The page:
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First Bishop of St. Paul, Minnesota, U.S.A., b. at Montluel, department of Ain, France, 19 December, 1799; d. at St. Paul, Minnesota, 22 February, 1857. He made his preparatory studies in the Petits séminaires of Meximieux (Ain) and L'Argentière (Rhône), his studies of philosophy at Alix (Rhône), and of theology in the seminary of Saint-Sulpice, Paris. He was ordained priest 20 December, 1823, and soon afterward was appointed vicar in the parish at Ferney, once the home of Voltaire, and eventually became its parish priest. He built there a new and beautiful church with funds largely gathered by himself on a tour through France, founded a college for boys, and revived the Catholic Faith among his parishioners, many of whom had become indifferent towards it, owing to the surviving influence of "the philosopher" and the close proximity of the Protestant cantons of Switzerland. But Crétin longed for a larger field of activity; at one time he thought earnestly of going as a missionary to China. His perplexities in that regard were solved by the advent of Bishop Loras, first bishop of Dubuque, Iowa, who arrived in France in 1838 in search of priests for his Western diocese. Crétin was one of the few who volunteered and on 16 August, 1838, he secretly left his parish, embarked at Le Havre with Bishop Loras, and landed in New York in October of the same year. The winter of 1838-39 was spent in St. Louis, Missouri, and on his arrival in Dubuque, 18 April, 1839, he was at once appointed vicar-general of the new diocese. For over eleven years he exercised his priestly ministry in these new and unopened regions, dividing his time chiefly between Dubuque Iowa, Prairie du Chien, Wisconsin, and the Winnebago Indians in the neighborhood of Fort Atkinson, Winnieshiek Co., Iowa. Only once, in 1847, did he absent himself, when he made a trip to Europe in the interest of his missions. In 1850, St. Paul, Minnesota, became the seat of a new diocese. Crétin was appointed its first bishop, and went to France, to be consecrated, 26 January, 1851, at Belley by Bishop Devie, who had ordained him to the priesthood.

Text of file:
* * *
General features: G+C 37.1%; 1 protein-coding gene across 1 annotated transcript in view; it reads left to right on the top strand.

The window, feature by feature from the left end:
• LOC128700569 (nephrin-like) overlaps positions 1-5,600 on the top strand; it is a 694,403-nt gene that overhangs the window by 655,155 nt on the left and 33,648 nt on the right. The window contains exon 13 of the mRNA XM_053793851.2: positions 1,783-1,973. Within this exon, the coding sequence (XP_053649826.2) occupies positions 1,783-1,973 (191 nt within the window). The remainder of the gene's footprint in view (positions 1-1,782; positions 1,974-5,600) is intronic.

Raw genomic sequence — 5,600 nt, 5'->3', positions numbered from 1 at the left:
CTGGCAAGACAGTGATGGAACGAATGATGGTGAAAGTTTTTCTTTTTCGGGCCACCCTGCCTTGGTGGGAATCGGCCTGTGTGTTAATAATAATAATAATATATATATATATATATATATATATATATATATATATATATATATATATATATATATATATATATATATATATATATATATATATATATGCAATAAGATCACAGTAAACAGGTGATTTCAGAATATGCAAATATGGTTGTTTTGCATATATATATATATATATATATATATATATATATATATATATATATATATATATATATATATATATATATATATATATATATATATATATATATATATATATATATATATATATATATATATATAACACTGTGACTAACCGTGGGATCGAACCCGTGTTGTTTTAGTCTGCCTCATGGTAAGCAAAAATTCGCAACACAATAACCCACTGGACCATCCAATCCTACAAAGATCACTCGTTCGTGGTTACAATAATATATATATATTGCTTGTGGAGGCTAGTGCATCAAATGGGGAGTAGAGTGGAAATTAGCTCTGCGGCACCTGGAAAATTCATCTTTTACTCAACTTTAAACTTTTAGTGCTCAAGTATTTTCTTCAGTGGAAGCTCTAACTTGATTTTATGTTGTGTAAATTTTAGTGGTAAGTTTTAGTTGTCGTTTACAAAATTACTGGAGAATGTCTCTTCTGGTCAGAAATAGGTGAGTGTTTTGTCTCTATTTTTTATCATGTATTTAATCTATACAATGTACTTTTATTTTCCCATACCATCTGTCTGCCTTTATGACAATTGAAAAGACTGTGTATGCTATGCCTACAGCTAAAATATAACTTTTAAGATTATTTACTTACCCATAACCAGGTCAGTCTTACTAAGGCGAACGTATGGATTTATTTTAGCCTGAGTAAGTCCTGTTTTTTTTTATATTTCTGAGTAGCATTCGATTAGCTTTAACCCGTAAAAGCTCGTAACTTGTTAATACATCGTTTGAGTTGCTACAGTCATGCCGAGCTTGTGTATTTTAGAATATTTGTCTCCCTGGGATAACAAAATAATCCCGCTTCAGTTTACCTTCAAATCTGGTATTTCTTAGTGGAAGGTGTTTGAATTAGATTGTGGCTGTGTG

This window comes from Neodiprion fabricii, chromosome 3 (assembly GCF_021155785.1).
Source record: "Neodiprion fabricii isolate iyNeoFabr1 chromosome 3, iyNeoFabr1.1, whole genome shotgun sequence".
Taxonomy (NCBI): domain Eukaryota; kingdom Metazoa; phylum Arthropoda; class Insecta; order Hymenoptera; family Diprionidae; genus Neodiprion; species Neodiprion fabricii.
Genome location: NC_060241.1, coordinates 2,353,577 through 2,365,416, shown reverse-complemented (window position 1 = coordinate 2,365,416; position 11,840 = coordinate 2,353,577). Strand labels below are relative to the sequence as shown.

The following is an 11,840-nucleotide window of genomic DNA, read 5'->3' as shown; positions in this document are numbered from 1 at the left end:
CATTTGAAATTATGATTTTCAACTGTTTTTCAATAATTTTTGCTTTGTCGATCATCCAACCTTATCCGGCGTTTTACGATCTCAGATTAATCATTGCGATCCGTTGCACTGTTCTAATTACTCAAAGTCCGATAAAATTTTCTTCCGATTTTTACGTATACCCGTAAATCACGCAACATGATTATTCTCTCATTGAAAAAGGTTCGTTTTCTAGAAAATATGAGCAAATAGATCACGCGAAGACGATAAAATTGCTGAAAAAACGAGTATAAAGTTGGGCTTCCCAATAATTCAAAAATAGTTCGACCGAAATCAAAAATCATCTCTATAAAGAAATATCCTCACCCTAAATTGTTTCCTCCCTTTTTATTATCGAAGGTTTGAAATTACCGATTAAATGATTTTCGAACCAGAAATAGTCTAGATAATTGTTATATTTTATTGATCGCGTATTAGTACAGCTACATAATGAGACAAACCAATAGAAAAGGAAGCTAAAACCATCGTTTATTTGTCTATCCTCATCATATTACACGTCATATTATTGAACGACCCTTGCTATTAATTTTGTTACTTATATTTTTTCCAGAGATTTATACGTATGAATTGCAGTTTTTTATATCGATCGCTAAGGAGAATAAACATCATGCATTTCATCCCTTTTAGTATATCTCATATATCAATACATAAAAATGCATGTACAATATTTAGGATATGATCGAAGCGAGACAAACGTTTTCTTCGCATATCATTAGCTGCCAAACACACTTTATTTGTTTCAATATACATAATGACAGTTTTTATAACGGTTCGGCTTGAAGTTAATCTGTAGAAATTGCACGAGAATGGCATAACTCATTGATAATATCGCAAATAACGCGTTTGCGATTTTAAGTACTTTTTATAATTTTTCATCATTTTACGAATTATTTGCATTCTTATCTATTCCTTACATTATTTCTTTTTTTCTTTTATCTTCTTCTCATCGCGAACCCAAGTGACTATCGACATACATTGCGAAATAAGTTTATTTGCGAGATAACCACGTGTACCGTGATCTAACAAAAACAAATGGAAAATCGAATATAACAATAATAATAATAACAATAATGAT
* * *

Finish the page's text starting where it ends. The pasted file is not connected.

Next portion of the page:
After having obtained some donations and several ecclesiastics for his new diocese, he returned to America and arrived in St. Paul, 2 July, 1851. The same evening he made his first appearance in the log chapel of St. Paul, his first cathedral, and gave his first episcopal blessing to his flock. Within less than five months a large brick building was completed, which served as a school, a residence, and a second cathedral. Another structure, begun in 1855, was finished after his death, and serves as the cathedral of St. Paul. In 1853 a hospital was built; during the same year, and again in 1856 he bought land for cemetery purposes. For the instruction of children he introduced, in 1851, a community of the Sisters of St. Joseph, and in 1855, the Brothers of the Holy Family. He also planned the erection of a seminary, and always eagerly fostered vocations for the priesthood, keeping at his residence seminarians in their last period of preparation. He supported likewise the cause of temperance not only by personal example, but also by organizing, in January, 1852, the Catholic Temperance Society of St. Paul, the first of its kind in Minnesota. Another work to which he applied himself was that of Catholic colonization. With an eye to the future he endeavored to provide for the growth of his diocese by bringing Catholic immigrants from European countries to the fertile plains of Minnesota. Withal he did not neglect his ministerial and pastoral office. He was often alone in St. Paul without the help of priest, and at times travelled through the vast extent of his diocese bestowing on his people the consolations of religion. Bishop Crétin's memory is held in esteem and veneration, especially by the old settlers of St. Paul.
Most of the material for Bishop Crétin's life is still unpublished. The above details are from letters written by him and other documents in possession of The St. Paul Catholic Historical Society. A few documents and references on the subject are found in Acta et Dicta (St. Paul, 1907) I, No. 1; The Diocese of St. Paul (St. Paul, 1901); Ravoux, Mémoires (St. Paul, 1892); De Cailly, Memoirs of Bishop Loras (New York, 1897); O'Gorman, History of the Roman Catholic Church in the United States (New York, 1895); Thebaud, Forty Years in the U. S. (New York, 1904), 274-275; Reuss, Biog. Cyclo. of the Cath. Hierarchy in the U. S. (Milwaukee, 1898); Shea, Hist. of the Cath. Ch. in the U. S. (New York, 1904).